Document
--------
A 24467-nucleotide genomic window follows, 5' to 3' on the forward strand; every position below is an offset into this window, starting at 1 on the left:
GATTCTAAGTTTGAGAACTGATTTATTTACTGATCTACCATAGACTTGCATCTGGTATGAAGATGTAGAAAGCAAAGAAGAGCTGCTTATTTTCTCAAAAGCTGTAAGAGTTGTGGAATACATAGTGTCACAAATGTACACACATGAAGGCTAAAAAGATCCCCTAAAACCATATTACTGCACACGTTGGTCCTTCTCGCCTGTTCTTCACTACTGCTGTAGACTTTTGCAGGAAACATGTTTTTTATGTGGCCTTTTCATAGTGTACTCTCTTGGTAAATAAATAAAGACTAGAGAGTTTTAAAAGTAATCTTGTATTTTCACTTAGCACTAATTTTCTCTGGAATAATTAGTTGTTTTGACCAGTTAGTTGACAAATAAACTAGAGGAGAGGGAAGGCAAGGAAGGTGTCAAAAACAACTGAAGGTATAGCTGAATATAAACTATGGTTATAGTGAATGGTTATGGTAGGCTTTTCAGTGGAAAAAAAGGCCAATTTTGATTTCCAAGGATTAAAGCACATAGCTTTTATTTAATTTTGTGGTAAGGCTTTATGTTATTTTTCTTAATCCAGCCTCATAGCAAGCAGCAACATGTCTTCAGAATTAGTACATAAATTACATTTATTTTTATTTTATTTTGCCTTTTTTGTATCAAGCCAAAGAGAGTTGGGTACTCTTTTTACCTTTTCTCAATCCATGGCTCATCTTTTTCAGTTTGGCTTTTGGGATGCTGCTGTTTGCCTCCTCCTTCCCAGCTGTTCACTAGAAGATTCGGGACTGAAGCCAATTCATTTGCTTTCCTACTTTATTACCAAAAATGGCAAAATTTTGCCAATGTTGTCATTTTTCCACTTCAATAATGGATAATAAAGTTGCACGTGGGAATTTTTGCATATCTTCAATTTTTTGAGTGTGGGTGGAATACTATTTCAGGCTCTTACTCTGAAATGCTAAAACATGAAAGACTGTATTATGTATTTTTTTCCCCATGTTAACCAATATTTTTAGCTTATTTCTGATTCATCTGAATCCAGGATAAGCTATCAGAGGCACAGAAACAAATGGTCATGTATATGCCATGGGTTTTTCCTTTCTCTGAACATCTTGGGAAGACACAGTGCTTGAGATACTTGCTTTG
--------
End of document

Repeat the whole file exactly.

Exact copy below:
A 24467-nucleotide genomic window follows, 5' to 3' on the forward strand; every position below is an offset into this window, starting at 1 on the left:
GATTCTAAGTTTGAGAACTGATTTATTTACTGATCTACCATAGACTTGCATCTGGTATGAAGATGTAGAAAGCAAAGAAGAGCTGCTTATTTTCTCAAAAGCTGTAAGAGTTGTGGAATACATAGTGTCACAAATGTACACACATGAAGGCTAAAAAGATCCCCTAAAACCATATTACTGCACACGTTGGTCCTTCTCGCCTGTTCTTCACTACTGCTGTAGACTTTTGCAGGAAACATGTTTTTTATGTGGCCTTTTCATAGTGTACTCTCTTGGTAAATAAATAAAGACTAGAGAGTTTTAAAAGTAATCTTGTATTTTCACTTAGCACTAATTTTCTCTGGAATAATTAGTTGTTTTGACCAGTTAGTTGACAAATAAACTAGAGGAGAGGGAAGGCAAGGAAGGTGTCAAAAACAACTGAAGGTATAGCTGAATATAAACTATGGTTATAGTGAATGGTTATGGTAGGCTTTTCAGTGGAAAAAAAGGCCAATTTTGATTTCCAAGGATTAAAGCACATAGCTTTTATTTAATTTTGTGGTAAGGCTTTATGTTATTTTTCTTAATCCAGCCTCATAGCAAGCAGCAACATGTCTTCAGAATTAGTACATAAATTACATTTATTTTTATTTTATTTTGCCTTTTTTGTATCAAGCCAAAGAGAGTTGGGTACTCTTTTTACCTTTTCTCAATCCATGGCTCATCTTTTTCAGTTTGGCTTTTGGGATGCTGCTGTTTGCCTCCTCCTTCCCAGCTGTTCACTAGAAGATTCGGGACTGAAGCCAATTCATTTGCTTTCCTACTTTATTACCAAAAATGGCAAAATTTTGCCAATGTTGTCATTTTTCCACTTCAATAATGGATAATAAAGTTGCACGTGGGAATTTTTGCATATCTTCAATTTTTTGAGTGTGGGTGGAATACTATTTCAGGCTCTTACTCTGAAATGCTAAAACATGAAAGACTGTATTATGTATTTTTTTCCCCATGTTAACCAATATTTTTAGCTTATTTCTGATTCATCTGAATCCAGGATAAGCTATCAGAGGCACAGAAACAAATGGTCATGTATATGCCATGGGTTTTTCCTTTCTCTGAACATCTTGGGAAGACACAGTGCTTGAGATACTTGCTTTG